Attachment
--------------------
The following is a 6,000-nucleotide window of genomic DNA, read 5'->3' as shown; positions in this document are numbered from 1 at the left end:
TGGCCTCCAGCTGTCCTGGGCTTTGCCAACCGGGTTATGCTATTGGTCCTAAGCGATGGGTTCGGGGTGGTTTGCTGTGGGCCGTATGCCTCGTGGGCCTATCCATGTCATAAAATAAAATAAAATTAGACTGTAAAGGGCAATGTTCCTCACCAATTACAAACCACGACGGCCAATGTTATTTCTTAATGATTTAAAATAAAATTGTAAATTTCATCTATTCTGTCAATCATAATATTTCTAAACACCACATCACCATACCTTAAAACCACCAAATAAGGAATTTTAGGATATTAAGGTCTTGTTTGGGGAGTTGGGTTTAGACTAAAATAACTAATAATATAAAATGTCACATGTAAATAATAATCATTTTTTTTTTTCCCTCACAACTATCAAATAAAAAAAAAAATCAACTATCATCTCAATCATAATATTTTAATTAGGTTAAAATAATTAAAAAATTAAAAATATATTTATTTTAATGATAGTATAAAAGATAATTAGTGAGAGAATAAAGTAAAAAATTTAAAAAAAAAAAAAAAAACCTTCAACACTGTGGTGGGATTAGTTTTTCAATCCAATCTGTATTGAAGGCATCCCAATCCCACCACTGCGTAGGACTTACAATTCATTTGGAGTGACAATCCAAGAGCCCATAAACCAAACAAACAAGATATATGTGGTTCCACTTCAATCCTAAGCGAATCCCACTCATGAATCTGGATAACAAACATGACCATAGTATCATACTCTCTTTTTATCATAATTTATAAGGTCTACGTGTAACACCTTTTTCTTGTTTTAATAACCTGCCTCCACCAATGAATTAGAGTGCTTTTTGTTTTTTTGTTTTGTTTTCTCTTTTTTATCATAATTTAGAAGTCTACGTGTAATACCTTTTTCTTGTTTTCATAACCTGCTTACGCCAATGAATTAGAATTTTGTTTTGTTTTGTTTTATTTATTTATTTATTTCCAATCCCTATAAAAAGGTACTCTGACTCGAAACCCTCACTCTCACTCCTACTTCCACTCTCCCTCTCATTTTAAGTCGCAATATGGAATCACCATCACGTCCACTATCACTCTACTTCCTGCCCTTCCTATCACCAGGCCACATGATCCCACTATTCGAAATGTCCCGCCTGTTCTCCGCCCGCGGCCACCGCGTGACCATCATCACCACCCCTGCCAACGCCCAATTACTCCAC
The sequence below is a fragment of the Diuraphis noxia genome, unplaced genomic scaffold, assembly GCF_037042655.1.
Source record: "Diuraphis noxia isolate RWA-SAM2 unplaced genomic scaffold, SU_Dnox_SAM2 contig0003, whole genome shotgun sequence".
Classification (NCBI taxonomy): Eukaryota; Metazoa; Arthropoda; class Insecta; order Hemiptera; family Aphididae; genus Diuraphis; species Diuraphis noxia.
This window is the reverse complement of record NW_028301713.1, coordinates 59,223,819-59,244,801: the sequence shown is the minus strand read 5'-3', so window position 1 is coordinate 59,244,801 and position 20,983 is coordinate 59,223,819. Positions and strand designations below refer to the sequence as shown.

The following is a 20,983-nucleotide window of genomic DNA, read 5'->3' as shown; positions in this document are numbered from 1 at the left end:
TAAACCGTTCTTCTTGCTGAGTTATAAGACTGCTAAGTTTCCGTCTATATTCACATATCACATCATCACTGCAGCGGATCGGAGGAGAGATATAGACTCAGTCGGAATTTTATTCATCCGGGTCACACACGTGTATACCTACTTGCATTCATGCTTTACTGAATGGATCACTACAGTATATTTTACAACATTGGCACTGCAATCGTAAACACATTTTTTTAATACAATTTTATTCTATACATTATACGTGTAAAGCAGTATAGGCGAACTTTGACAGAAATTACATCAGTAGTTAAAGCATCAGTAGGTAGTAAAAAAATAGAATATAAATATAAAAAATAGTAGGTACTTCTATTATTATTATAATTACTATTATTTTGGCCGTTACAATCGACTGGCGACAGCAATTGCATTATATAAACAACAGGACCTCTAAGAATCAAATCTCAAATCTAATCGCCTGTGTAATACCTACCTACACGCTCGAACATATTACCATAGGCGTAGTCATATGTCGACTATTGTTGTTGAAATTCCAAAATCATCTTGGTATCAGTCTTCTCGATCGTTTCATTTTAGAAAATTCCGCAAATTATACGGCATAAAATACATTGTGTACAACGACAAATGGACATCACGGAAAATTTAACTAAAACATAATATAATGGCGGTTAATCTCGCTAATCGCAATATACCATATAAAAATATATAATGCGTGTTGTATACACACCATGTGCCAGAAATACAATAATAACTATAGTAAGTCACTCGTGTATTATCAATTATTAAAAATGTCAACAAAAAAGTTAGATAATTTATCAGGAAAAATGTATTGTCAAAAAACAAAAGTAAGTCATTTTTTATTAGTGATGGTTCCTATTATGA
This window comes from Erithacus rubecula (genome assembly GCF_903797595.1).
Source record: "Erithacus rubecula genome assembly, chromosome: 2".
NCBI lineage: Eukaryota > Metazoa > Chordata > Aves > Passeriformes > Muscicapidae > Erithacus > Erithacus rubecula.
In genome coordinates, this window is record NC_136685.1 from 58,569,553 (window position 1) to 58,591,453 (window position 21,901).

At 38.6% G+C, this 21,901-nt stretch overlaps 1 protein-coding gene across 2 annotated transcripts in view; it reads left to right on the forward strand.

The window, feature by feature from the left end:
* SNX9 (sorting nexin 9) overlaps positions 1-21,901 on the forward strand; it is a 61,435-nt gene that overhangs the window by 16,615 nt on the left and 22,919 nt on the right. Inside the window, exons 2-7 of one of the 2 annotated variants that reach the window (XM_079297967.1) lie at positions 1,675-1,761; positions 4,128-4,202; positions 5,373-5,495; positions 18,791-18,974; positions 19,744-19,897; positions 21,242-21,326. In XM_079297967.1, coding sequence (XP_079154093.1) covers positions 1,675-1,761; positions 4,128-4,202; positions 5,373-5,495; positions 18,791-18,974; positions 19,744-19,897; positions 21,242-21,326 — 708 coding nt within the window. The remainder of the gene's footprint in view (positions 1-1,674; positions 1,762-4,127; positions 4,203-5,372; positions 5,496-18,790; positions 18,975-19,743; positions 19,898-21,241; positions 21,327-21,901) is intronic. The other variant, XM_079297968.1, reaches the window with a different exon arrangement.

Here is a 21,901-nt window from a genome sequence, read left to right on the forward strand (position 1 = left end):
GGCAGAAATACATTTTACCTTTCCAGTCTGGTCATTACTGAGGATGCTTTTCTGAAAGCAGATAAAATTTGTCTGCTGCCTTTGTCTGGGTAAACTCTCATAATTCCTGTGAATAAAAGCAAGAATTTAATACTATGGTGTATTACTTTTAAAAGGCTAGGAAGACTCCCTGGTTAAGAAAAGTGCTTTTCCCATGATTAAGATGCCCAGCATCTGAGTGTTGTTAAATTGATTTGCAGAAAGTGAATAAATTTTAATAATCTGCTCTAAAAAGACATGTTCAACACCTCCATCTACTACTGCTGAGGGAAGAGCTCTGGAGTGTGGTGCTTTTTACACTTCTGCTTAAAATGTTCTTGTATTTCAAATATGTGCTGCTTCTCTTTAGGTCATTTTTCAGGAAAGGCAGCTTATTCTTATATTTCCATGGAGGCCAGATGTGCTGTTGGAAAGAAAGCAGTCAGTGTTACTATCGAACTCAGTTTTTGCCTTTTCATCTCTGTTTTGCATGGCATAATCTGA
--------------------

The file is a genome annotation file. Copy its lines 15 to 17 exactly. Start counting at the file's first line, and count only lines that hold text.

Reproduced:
* SNX9 (sorting nexin 9) overlaps positions 1-21,901 on the forward strand; it is a 61,435-nt gene that overhangs the window by 16,615 nt on the left and 22,919 nt on the right. Inside the window, exons 2-7 of one of the 2 annotated variants that reach the window (XM_079297967.1) lie at positions 1,675-1,761; positions 4,128-4,202; positions 5,373-5,495; positions 18,791-18,974; positions 19,744-19,897; positions 21,242-21,326. In XM_079297967.1, coding sequence (XP_079154093.1) covers positions 1,675-1,761; positions 4,128-4,202; positions 5,373-5,495; positions 18,791-18,974; positions 19,744-19,897; positions 21,242-21,326 — 708 coding nt within the window. The remainder of the gene's footprint in view (positions 1-1,674; positions 1,762-4,127; positions 4,203-5,372; positions 5,496-18,790; positions 18,975-19,743; positions 19,898-21,241; positions 21,327-21,901) is intronic. The other variant, XM_079297968.1, reaches the window with a different exon arrangement.

Here is a 21,901-nt window from a genome sequence, read left to right on the forward strand (position 1 = left end):
GGCAGAAATACATTTTACCTTTCCAGTCTGGTCATTACTGAGGATGCTTTTCTGAAAGCAGATAAAATTTGTCTGCTGCCTTTGTCTGGGTAAACTCTCATAATTCCTGTGAATAAAAGCAAGAATTTAATACTATGGTGTATTACTTTTAAAAGGCTAGGAAGACTCCCTGGTTAAGAAAAGTGCTTTTCCCATGATTAAGATGCCCAGCATCTGAGTGTTGTTAAATTGATTTGCAGAAAGTGAATAAATTTTAATAATCTGCTCTAAAAAGACATGTTCAACACCTCCATCTACTACTGCTGAGGGAAGAGCTCTGGAGTGTGGTGCTTTTTACACTTCTGCTTAAAATGTTCTTGTATTTCAAATATGTGCTGCTTCTCTTTAGGTCATTTTTCAGGAAAGGCAGCTTATTCTTATATTTCCATGGAGGCCAGATGTGCTGTTGGAAAGAAAGCAGTCAGTGTTACTATCGAACTCAGTTTTTGCCTTTTCATCTCTGTTTTGCATGGCATAATCTGA